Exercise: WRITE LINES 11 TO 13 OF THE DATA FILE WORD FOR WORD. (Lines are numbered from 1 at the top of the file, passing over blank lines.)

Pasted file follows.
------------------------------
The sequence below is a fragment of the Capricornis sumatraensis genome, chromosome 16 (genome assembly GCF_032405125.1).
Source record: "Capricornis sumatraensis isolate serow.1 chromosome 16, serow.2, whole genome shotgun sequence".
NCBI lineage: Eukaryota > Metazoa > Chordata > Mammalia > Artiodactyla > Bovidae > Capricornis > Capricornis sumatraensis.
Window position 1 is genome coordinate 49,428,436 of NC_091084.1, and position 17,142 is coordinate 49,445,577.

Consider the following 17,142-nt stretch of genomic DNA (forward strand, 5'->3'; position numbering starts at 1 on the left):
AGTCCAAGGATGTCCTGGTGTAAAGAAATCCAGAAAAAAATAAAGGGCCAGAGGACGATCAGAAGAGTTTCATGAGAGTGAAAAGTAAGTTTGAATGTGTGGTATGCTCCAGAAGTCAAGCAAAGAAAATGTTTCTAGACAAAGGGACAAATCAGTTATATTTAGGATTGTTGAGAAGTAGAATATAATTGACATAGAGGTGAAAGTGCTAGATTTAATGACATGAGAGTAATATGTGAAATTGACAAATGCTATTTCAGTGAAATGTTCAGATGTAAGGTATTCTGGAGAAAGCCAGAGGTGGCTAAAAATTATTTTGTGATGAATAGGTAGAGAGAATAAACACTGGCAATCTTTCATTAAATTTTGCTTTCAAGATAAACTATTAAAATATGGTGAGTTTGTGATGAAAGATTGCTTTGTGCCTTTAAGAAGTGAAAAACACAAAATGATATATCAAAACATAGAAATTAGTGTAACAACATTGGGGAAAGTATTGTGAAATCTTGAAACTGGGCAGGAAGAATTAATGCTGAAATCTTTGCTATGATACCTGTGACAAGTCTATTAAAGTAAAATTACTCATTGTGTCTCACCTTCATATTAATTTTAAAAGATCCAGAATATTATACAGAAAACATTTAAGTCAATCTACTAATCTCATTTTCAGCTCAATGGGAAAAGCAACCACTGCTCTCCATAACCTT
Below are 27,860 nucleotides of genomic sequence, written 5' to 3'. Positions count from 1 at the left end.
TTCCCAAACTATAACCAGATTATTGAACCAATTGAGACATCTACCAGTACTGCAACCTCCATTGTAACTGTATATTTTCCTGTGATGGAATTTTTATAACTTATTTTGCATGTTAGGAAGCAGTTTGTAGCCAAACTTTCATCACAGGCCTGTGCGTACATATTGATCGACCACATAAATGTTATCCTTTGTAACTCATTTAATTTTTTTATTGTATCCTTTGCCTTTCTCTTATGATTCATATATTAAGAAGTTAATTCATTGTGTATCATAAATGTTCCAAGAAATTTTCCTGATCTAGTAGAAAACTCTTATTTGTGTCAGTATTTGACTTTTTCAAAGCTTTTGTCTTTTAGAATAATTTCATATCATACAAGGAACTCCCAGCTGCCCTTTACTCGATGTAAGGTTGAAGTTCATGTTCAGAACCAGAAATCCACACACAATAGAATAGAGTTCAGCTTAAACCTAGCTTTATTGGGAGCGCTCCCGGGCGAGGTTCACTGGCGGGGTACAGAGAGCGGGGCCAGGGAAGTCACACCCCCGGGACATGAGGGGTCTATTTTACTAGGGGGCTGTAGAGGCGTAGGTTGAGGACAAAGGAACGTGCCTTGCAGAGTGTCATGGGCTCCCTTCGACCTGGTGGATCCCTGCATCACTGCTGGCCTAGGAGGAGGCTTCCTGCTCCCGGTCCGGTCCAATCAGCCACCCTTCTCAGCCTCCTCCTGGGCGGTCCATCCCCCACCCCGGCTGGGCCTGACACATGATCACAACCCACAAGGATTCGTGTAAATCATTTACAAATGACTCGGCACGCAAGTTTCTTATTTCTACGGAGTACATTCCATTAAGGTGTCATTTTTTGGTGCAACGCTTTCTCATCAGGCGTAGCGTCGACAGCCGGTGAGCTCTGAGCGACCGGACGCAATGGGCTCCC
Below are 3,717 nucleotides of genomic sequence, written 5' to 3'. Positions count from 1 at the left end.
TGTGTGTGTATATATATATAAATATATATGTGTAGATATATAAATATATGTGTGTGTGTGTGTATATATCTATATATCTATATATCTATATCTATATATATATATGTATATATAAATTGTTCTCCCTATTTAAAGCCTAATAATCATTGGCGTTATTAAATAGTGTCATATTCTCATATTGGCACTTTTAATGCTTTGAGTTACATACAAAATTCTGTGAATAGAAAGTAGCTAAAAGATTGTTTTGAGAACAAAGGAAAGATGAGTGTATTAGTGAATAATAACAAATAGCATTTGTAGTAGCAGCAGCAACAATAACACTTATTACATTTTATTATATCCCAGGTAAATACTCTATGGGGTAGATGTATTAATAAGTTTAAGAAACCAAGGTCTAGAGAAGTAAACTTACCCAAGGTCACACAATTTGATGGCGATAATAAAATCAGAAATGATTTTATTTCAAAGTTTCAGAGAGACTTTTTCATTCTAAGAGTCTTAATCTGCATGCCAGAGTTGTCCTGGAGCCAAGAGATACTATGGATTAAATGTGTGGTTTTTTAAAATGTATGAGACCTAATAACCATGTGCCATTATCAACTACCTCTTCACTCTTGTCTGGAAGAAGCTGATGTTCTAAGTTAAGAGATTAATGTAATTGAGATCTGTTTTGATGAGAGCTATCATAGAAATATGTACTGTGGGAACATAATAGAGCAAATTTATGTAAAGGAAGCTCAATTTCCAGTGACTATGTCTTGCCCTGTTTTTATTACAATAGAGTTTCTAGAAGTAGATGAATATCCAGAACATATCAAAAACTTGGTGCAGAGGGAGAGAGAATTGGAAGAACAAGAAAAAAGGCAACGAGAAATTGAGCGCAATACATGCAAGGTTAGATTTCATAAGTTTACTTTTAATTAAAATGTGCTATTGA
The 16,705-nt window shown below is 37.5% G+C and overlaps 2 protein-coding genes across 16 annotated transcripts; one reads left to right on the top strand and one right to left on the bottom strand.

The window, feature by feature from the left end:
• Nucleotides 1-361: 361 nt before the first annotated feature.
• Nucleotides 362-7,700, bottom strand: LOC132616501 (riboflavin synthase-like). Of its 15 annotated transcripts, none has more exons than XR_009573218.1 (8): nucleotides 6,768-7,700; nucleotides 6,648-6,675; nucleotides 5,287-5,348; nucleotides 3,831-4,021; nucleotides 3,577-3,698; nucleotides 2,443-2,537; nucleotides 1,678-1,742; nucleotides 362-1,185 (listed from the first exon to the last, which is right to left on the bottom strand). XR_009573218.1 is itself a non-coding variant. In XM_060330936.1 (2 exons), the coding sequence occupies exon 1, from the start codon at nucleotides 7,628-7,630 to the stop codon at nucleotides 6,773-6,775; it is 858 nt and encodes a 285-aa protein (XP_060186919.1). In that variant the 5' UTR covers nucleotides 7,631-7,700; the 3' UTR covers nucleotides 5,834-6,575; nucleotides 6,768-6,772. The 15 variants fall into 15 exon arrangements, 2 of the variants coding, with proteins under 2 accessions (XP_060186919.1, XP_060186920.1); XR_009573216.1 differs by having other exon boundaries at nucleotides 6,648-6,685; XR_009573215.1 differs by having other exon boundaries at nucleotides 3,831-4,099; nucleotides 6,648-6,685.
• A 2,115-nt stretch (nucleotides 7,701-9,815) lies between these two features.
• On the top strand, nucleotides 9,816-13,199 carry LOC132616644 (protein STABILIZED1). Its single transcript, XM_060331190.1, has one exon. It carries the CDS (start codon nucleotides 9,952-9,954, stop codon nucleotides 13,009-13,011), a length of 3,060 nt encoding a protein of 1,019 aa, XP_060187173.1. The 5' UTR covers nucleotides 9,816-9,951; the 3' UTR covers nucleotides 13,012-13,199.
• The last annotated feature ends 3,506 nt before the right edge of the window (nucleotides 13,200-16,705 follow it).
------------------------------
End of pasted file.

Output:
The 16,705-nt window shown below is 37.5% G+C and overlaps 2 protein-coding genes across 16 annotated transcripts; one reads left to right on the top strand and one right to left on the bottom strand.

The window, feature by feature from the left end:
• Nucleotides 1-361: 361 nt before the first annotated feature.